The second rise in two months follows more than a decade without any increases in the rate but the RBA said global conflict, COVID disruptions to supply chains and domestic factors were combining to lift inflation and it was expected to keep rising.
The RBA said inflation was expected to increase further in the near term, driven by higher electricity, gas and petrol prices, plus a tight job market with further wage rises expected.
The bank said that economic uncertainty centred on how household spending would respond to increasing pressure on budgets from higher inflation.
CreditorWatch chief economist, Anneke Thompson said the cash rate target reflected RBA’s increasing concern around price escalations across the economy.
“Senior executives in the grocery, construction and logistics sector have recently been advising their customers to continue to expect prices to rise, as many products have not yet been fully repriced,” she said.
“July 1 is also a key date to consider, as many salaries are reviewed from this date, and a larger than normal repricing of consumables will probably happen at this time as well.
"Steven Cain, CEO of Coles, recently advised that he had five times as many of his supermarket’s suppliers requesting price rises than at the same time last year. Prices at Coles and Woolworths over the March quarter have already risen by 3.2% and 4.3% respectively.
Ms Thompson said the new Labor federal government had also thrown its support behind an increase in the minimum wage to match the latest inflation figure of 5.1%.
"Whilst the decision rests with the Fair Work Commission, there is general consensus amongst economists that workers on minimum wage need a relatively generous pay increase to keep up with price rises and rising home loan rates," she added.
“If real wages go too far backwards, the risk of recession and rising unemployment rises significantly.”
My Housing Market chief economist, Dr Andrew Wilson noted that the latest economic data released in recent weeks had likely challenged the RBA’s previous assumptions.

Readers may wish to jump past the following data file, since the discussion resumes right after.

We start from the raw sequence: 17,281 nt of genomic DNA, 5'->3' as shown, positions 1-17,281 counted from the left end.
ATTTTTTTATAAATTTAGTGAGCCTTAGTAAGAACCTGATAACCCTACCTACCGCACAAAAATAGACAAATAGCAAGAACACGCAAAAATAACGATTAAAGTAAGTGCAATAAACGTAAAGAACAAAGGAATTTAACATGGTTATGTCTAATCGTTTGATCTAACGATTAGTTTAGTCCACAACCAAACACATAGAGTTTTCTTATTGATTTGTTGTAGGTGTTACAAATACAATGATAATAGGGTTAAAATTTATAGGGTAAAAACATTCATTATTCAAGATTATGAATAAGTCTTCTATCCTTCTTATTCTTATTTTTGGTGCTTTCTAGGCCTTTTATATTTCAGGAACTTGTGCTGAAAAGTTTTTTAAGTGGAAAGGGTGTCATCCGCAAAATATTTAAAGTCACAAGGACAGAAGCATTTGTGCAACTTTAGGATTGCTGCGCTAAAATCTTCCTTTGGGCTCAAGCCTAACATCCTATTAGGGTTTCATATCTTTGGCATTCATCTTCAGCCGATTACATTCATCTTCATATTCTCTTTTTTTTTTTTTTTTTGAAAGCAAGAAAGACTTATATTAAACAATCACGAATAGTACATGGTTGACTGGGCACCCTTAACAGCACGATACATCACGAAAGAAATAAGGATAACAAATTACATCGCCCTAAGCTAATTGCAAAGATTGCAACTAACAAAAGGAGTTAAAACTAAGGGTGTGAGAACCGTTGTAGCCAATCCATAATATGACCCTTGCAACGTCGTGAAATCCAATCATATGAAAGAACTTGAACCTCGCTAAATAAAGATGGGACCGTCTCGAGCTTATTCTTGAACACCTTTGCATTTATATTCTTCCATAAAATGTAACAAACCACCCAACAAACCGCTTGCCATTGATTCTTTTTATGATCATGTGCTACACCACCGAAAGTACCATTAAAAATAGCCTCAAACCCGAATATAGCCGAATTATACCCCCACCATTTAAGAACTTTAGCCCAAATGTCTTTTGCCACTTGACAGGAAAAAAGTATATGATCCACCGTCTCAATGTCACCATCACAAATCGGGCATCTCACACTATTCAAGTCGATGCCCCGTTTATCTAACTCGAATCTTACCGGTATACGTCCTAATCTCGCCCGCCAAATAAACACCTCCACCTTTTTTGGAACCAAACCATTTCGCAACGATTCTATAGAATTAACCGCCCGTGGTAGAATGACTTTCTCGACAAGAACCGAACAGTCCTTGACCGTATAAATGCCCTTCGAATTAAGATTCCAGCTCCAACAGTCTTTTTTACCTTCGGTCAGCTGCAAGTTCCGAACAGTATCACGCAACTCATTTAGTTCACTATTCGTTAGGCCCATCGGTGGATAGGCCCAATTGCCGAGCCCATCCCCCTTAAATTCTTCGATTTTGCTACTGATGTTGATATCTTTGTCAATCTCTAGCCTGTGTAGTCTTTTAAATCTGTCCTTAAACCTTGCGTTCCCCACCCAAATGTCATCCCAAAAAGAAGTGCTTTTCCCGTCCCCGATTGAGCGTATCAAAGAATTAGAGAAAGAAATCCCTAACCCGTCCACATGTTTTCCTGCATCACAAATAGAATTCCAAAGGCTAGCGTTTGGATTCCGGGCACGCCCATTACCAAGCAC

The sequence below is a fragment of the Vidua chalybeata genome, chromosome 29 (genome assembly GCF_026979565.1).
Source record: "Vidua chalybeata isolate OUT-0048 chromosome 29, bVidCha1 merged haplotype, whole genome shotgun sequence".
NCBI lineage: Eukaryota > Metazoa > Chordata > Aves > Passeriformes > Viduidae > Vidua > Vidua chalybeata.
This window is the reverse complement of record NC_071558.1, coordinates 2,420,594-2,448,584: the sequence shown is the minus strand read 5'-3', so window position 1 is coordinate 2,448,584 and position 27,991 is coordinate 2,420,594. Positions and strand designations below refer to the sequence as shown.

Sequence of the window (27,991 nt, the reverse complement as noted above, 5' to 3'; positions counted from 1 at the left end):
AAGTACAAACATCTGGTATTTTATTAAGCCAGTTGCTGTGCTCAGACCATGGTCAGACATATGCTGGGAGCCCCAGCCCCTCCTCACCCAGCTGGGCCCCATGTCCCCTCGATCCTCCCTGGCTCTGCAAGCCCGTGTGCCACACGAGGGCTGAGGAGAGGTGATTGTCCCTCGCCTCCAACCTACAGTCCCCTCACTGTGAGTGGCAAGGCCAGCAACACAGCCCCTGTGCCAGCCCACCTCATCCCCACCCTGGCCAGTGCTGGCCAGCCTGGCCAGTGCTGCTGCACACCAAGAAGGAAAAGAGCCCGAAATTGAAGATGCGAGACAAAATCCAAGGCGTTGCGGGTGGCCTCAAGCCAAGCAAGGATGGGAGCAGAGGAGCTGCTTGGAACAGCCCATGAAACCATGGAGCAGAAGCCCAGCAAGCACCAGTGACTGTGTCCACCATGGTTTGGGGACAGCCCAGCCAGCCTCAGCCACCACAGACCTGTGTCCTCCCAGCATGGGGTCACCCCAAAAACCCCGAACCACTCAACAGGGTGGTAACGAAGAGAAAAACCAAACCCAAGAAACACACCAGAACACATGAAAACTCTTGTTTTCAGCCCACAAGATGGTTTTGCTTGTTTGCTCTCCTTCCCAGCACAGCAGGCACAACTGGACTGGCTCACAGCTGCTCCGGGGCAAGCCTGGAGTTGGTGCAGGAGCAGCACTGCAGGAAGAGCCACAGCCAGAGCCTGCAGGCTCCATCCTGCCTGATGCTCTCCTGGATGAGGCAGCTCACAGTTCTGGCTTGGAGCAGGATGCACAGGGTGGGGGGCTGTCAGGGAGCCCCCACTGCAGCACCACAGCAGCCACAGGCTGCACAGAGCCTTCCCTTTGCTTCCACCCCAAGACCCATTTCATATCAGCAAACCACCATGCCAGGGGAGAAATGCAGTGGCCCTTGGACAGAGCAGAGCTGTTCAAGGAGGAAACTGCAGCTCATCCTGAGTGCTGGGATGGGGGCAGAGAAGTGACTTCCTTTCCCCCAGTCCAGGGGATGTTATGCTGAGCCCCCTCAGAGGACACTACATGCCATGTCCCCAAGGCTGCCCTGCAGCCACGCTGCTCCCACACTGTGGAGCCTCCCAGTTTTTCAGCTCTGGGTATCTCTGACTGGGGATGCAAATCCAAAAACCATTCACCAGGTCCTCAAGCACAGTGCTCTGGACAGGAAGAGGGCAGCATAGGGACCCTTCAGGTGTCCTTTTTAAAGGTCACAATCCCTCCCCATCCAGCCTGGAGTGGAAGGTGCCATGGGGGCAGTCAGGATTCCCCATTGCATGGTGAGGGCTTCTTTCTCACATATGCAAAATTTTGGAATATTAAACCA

“Predictably, disappointing wages data, low jobs growth, another fall in the participation rate, another sharp decline in the savings rate, falling disposable income levels and a moderate GDP performance will be food for thought for the RBA [which is] hoping to avoid a hard landing in its attempt to curb inflation,” Mr Wilson said.
“Recessionary clouds are already gathering in other advanced economies that increased rates higher and earlier than Australia.”
KPMG partner and chief economist, Dr Brendan Rynne said the RBA’s decision to "go big" with a 0.5% rate hike showed its desire to bring the rate up to as close to neutral settings as soon as possible and that the central bank believed that inflation risks were firmly on the upside.
“Going big has the advantage of clearly reinforcing the message that the central bank is looking to curtail inflation risk – especially that of allowing inflation to become embedded – by moving rates by a larger than average amount,” Dr Rynne said.
“It also provides a response to those analysts who have suggested the RBA started increasing rates too slowly and has exposed Australia to higher inflation risk as a consequence.
"The RBA's decisive action will go some, but not all, of the way to adjusting the market’s perception that the RBA has fallen behind the curve."